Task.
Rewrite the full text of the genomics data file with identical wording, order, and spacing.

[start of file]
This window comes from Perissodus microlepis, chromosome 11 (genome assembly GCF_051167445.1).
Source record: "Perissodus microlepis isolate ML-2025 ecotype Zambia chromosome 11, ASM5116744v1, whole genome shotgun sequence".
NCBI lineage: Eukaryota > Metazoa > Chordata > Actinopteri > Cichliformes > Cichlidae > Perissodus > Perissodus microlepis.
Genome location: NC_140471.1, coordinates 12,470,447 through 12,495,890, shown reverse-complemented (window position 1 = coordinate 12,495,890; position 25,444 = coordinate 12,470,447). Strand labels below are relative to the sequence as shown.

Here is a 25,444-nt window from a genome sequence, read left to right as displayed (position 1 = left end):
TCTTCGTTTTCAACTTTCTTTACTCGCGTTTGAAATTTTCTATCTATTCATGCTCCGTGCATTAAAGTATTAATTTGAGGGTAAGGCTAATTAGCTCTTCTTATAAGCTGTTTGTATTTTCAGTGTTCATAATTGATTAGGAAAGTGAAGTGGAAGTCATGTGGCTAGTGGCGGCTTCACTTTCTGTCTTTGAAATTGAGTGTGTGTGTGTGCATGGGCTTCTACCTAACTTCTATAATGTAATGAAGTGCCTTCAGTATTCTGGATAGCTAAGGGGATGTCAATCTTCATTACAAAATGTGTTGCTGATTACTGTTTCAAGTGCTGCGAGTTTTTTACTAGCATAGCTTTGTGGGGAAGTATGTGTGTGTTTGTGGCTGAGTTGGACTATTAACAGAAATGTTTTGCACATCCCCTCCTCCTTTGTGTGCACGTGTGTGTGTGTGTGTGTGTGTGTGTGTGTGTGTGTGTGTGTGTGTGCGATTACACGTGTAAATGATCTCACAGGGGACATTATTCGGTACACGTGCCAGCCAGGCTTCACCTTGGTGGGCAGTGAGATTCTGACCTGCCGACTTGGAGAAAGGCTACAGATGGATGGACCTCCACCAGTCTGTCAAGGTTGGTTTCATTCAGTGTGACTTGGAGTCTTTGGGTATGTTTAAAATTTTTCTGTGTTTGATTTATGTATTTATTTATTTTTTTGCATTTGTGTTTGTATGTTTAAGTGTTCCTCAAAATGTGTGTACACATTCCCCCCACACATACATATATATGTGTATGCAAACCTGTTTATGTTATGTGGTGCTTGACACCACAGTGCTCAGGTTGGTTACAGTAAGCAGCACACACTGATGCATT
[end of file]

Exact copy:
This window comes from Perissodus microlepis, chromosome 11 (genome assembly GCF_051167445.1).
Source record: "Perissodus microlepis isolate ML-2025 ecotype Zambia chromosome 11, ASM5116744v1, whole genome shotgun sequence".
NCBI lineage: Eukaryota > Metazoa > Chordata > Actinopteri > Cichliformes > Cichlidae > Perissodus > Perissodus microlepis.
Genome location: NC_140471.1, coordinates 12,470,447 through 12,495,890, shown reverse-complemented (window position 1 = coordinate 12,495,890; position 25,444 = coordinate 12,470,447). Strand labels below are relative to the sequence as shown.

Here is a 25,444-nt window from a genome sequence, read left to right as displayed (position 1 = left end):
TCTTCGTTTTCAACTTTCTTTACTCGCGTTTGAAATTTTCTATCTATTCATGCTCCGTGCATTAAAGTATTAATTTGAGGGTAAGGCTAATTAGCTCTTCTTATAAGCTGTTTGTATTTTCAGTGTTCATAATTGATTAGGAAAGTGAAGTGGAAGTCATGTGGCTAGTGGCGGCTTCACTTTCTGTCTTTGAAATTGAGTGTGTGTGTGTGCATGGGCTTCTACCTAACTTCTATAATGTAATGAAGTGCCTTCAGTATTCTGGATAGCTAAGGGGATGTCAATCTTCATTACAAAATGTGTTGCTGATTACTGTTTCAAGTGCTGCGAGTTTTTTACTAGCATAGCTTTGTGGGGAAGTATGTGTGTGTTTGTGGCTGAGTTGGACTATTAACAGAAATGTTTTGCACATCCCCTCCTCCTTTGTGTGCACGTGTGTGTGTGTGTGTGTGTGTGTGTGTGTGTGTGTGTGTGTGTGTGCGATTACACGTGTAAATGATCTCACAGGGGACATTATTCGGTACACGTGCCAGCCAGGCTTCACCTTGGTGGGCAGTGAGATTCTGACCTGCCGACTTGGAGAAAGGCTACAGATGGATGGACCTCCACCAGTCTGTCAAGGTTGGTTTCATTCAGTGTGACTTGGAGTCTTTGGGTATGTTTAAAATTTTTCTGTGTTTGATTTATGTATTTATTTATTTTTTTGCATTTGTGTTTGTATGTTTAAGTGTTCCTCAAAATGTGTGTACACATTCCCCCCACACATACATATATATGTGTATGCAAACCTGTTTATGTTATGTGGTGCTTGACACCACAGTGCTCAGGTTGGTTACAGTAAGCAGCACACACTGATGCATT